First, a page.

Andorra

PART 1 (the short read for those in a hurry!)

Driving up from France with my family on a blue-sky, summery day in June, I was excited to visit the tiny mountain kingdom of Andorra. Small countries in general fascinate me. And small mountain kingdoms – well, fairy tales are set in small mountain kingdoms. I was expecting a few picturesquely placed sheep on the mountainside, and a restful hamlet or two, with ancient fountains and crumbling rooftops. And maybe a few felt hats on the heads of some rural folk?

400px-Cirque_des_pessons

The small country that is Andorra can be found on any map when it is held an inch from the nose: it is hiding in the Pyrenees, wedged between France and Spain. Andorra, an independent principality since 1278 (that’s uncommonly long), is the traditional home of the Catalan people. Dark-skinned and dark-haired – a generally good-looking people – they rattle on in a language one feels close to understanding, but never quite. French here will help a little, though I found locals are more likely to speak Spanish as a second language, and Portuguese is also fairly common. English got me nowhere. 

Andorra-mapDriving up the steep, zigzag road to the Andorran border post from the French side, our unassuming holiday car was waved through unchecked, yet at that very point my expectations received a check of their own. Squat, hefty buildings, painted in loud colours or made from glass, could be seen rising up out of the sloped ground. Petrol stations were positioned along the roadside every fifty metres or so and billboards stood proud and high. Ski lifts could be seen flung up and out in every direction. Big empty parking lots spoke of the countless visitors that winter brings. What I saw was up-to-the-minute modernity. Turns out fairytale-kingdom expectations are often the result of too little research.  

PART 2 (more detail for the committed reader)

So Andorra is no storybook kingdom, but it is a beautiful and fascinating country nonetheless. I doubt that the Andorra of today can really be understood without reference to its dynamic ski industry. Millions of skiers flood the country every winter, while Andorra itself has a population just short of 90,000. There is a seemingly endless choice of hotels and resorts. Just by looking out the car one can see that this is a first-world country geared towards efficiency and being a world-class ski destination. There are two main ski areas, Grand Valira and Vallnord, as well as cross-country routes further south near Sant Julia de Loria.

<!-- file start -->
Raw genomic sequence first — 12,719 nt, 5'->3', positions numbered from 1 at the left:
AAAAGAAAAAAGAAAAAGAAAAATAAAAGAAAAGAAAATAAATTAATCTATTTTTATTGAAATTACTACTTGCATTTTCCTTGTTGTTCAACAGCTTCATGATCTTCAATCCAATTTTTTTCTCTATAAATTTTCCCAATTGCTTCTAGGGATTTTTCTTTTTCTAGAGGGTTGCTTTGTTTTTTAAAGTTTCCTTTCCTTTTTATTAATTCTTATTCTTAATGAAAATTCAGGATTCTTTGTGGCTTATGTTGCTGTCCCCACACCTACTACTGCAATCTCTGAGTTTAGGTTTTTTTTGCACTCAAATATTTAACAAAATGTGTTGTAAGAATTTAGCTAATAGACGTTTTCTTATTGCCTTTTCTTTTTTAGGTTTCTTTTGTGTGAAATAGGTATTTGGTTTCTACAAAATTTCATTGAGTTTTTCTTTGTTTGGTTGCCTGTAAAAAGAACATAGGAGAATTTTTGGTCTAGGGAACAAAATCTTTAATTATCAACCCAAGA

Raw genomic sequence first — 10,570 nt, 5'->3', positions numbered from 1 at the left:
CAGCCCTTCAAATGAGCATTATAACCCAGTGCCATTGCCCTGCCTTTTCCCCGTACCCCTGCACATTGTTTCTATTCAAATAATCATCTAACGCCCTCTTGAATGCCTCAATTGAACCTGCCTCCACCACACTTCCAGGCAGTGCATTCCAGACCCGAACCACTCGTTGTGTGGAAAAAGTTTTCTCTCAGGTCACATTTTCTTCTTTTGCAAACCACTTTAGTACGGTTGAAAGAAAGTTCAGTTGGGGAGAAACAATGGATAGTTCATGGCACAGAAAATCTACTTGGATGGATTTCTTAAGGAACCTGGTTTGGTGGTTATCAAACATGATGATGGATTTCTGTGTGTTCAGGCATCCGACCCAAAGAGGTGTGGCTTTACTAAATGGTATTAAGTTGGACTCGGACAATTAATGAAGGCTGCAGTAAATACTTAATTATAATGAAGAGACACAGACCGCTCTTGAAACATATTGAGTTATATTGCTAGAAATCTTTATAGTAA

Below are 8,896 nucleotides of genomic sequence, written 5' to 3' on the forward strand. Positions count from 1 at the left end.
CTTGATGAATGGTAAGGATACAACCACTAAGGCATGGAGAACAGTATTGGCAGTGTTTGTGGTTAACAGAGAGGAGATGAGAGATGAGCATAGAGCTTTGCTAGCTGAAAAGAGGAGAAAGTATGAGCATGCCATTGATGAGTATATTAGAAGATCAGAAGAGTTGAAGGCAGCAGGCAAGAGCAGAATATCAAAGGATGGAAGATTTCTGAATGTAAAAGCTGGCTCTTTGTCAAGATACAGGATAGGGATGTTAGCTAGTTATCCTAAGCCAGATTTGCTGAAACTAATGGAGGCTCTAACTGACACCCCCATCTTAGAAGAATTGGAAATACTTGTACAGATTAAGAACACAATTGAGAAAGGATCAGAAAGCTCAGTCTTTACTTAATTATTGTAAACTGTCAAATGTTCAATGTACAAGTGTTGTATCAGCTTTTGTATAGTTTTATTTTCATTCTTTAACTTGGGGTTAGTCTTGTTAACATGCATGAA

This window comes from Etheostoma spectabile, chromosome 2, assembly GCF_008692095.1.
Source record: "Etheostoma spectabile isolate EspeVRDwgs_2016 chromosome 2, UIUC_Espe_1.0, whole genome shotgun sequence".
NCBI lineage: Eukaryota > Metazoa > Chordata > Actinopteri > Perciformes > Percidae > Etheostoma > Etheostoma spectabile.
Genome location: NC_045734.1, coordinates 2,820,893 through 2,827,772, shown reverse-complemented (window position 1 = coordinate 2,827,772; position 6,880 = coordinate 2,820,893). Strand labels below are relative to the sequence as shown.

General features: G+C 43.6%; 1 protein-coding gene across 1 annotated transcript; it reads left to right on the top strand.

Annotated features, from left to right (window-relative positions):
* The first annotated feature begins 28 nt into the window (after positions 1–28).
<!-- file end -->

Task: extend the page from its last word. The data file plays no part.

In summer, the country is a hotspot for adventure sports, such as quad-biking, mountain biking, trekking, via ferratas (mountain-climbing routes), canyoning, canoeing and rock-climbing. Or fishing, for the quieter soul. The country is so mountainous that any walk becomes a hike, and beautiful viewpoints are a dime a dozen. It’s little wonder the Tour de France often chooses to pass through this spectacular country.  

The town of Encamp

Our June visit found low-lying patches of pink and yellow wildflowers (reminiscent of fynbos) blanketing the mountainsides. Everywhere one looks the landscape is dramatic: conifers cling to the slopes, old snow patches cling to the peaks, and small streams and waterfalls trickle down from the heights, wetting exposed shale, before joining together to form glutted rivers further down in the valleys.

Andorra has always been, and still is, reliant upon its two neighbours for survival. Up until the end of the 17th century its population, living in a feudal system, did not exceed 3,000. That’s tiny. Non-inheriting descendants of families (i.e. the losers in primogeniture) were forced to look for livelihoods elsewhere and so emigration kept population numbers low.